Monday, July 16, 2012

Why I'm no longer Skeptical about SISTA's new Game Design Workshop

[This article explores some of my fears and predictions about the workshop. To find out how it actually went, click here!]

Starting tomorrow, the University of Arizona's School of Information: Science, Technology, and Arts (SISTA) will be launching its first Game Design Workshop. It's a one-week program designed for kids between 6th and 12th grade, and it's being run for two consecutive sessions. I volunteered to be one of the two teaching assistants helping to run the workshop, and our latest assignment is to write a reflection on how we think the workshop might go. One purpose of this reflection is to produce a more visible representation of the work I've been doing so far, which makes this assignment a perfect fit for a blog post!

Given how busy I've been all summer, I was starting to think that I wouldn't be able to update this blog again until fall, so I'm glad that I was able to use this assignment as an excuse for a new post. Plus this gives me a good chance to practice writing posts with smaller scopes. Most of my posts tend to start out with a vague plan that I'll just talk about everything I want to say on a single topic, and then I'll figure out how to merge them all into a coherent thesis later. It is an absurdly slow process, and it's about time I stopped doing that.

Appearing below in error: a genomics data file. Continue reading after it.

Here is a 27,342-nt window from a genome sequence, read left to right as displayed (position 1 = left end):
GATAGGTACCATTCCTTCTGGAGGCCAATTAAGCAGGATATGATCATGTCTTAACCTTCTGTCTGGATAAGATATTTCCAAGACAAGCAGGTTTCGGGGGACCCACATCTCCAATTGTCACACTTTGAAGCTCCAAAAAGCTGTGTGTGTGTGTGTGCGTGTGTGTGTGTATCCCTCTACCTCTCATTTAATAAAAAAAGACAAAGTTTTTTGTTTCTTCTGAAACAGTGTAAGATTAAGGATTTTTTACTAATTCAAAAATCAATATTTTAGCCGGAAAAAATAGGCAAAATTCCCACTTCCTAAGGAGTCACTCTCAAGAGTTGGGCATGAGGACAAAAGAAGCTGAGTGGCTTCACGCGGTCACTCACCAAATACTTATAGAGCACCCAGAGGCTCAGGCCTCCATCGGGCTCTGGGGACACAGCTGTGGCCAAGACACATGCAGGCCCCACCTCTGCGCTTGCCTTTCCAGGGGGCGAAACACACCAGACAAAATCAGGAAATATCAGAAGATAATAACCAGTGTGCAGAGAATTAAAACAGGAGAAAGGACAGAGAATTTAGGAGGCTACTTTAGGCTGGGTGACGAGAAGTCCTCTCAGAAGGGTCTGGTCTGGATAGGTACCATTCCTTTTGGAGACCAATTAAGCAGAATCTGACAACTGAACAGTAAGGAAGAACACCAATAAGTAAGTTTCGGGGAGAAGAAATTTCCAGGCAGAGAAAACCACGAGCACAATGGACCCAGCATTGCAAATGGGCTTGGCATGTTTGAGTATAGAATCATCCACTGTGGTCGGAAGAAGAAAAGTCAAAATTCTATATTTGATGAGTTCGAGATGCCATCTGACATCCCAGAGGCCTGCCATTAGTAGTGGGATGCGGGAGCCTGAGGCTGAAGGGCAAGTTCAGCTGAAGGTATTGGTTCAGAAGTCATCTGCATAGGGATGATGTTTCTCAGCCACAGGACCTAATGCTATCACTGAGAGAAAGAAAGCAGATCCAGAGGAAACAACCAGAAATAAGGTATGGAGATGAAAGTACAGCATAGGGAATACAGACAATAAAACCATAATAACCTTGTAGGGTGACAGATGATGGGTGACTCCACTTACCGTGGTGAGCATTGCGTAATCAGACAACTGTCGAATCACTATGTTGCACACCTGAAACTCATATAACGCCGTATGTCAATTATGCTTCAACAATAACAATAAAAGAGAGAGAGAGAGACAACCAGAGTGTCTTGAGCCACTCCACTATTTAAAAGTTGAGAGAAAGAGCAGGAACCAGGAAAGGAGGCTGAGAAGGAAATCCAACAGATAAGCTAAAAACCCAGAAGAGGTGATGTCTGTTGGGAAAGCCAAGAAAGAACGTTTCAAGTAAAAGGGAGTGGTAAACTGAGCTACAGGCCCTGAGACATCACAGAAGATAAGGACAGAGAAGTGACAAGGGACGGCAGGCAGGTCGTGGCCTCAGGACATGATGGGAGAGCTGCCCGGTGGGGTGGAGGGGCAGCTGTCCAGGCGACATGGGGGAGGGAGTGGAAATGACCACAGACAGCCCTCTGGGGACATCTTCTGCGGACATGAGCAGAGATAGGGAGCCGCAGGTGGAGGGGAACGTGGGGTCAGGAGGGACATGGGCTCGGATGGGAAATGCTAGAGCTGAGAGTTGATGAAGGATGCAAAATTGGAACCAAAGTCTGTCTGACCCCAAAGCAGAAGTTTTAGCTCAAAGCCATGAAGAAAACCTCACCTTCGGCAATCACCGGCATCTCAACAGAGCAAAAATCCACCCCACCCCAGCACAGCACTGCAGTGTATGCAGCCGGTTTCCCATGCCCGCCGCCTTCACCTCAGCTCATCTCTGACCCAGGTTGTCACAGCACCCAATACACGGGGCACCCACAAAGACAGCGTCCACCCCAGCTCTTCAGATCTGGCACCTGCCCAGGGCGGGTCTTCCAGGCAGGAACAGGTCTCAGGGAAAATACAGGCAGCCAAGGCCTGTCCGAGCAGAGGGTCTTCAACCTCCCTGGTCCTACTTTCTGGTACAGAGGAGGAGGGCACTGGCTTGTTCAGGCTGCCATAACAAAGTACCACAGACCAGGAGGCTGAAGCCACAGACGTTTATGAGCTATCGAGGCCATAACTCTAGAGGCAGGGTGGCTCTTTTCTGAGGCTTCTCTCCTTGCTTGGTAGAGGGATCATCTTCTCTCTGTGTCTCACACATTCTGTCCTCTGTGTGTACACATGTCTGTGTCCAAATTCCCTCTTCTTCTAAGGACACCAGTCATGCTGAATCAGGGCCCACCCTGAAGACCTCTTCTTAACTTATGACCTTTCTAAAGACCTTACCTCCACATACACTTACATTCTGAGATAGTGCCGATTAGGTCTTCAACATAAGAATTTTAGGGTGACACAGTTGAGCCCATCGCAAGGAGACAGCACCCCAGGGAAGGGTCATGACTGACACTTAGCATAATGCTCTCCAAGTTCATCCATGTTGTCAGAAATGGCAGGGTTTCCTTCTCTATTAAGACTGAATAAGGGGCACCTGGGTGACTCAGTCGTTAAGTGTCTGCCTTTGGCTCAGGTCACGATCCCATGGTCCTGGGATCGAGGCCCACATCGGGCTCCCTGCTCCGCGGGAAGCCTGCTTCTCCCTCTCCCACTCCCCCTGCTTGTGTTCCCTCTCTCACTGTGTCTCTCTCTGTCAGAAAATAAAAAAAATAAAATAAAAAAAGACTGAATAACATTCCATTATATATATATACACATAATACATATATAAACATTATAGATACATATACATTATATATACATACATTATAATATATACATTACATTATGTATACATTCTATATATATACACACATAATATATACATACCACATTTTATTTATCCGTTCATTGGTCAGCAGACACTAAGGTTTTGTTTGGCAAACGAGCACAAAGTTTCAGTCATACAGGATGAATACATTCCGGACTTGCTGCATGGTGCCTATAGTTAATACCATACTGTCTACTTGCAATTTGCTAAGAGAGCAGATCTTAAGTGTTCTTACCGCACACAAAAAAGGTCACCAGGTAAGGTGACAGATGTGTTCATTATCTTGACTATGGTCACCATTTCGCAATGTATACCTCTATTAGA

For instance, this post started out as a list of predictions about how the workshop might go, plus some descriptions of the interesting aspects of the workshop's design woven in. Fortunately, I had enough sense to realize that the workshop would probably be over before I could even finish such a post.

My Biased Perception of SISTA

Anyway, when I first heard about this workshop a few months ago, my most immediate concern was that it was going to have the same low level of quality as everything else I've seen SISTA do. I've taken only two of their courses so far, and they both suffered from the same problems: they were brand new courses being taught for the very first time, and the teachers had little to no prior experience teaching. Because SISTA is such a new department, it hasn't yet had the luxury of having its courses refined throughout the years by experienced professors. Even the department's website is pretty badly designed, which makes it an ironically fitting portrayal of how the department is still setting itself up.

Is that a marquee?
Last semester SISTA held its first game design course, and while they have plans for more advanced game development courses in the future, the department is severely limited by the fact that they don't have any experienced game designers on staff. So in order to meet the demand for these courses, the department had a recent PhD graduate teach himself game design in a few months and then attempt to pass on the knowledge to students. Because there was clearly not enough time for him to truly understand the field, the only feasible strategy was to somehow take a shortcut by trying to figure out how to teach game design without having to deeply understand it.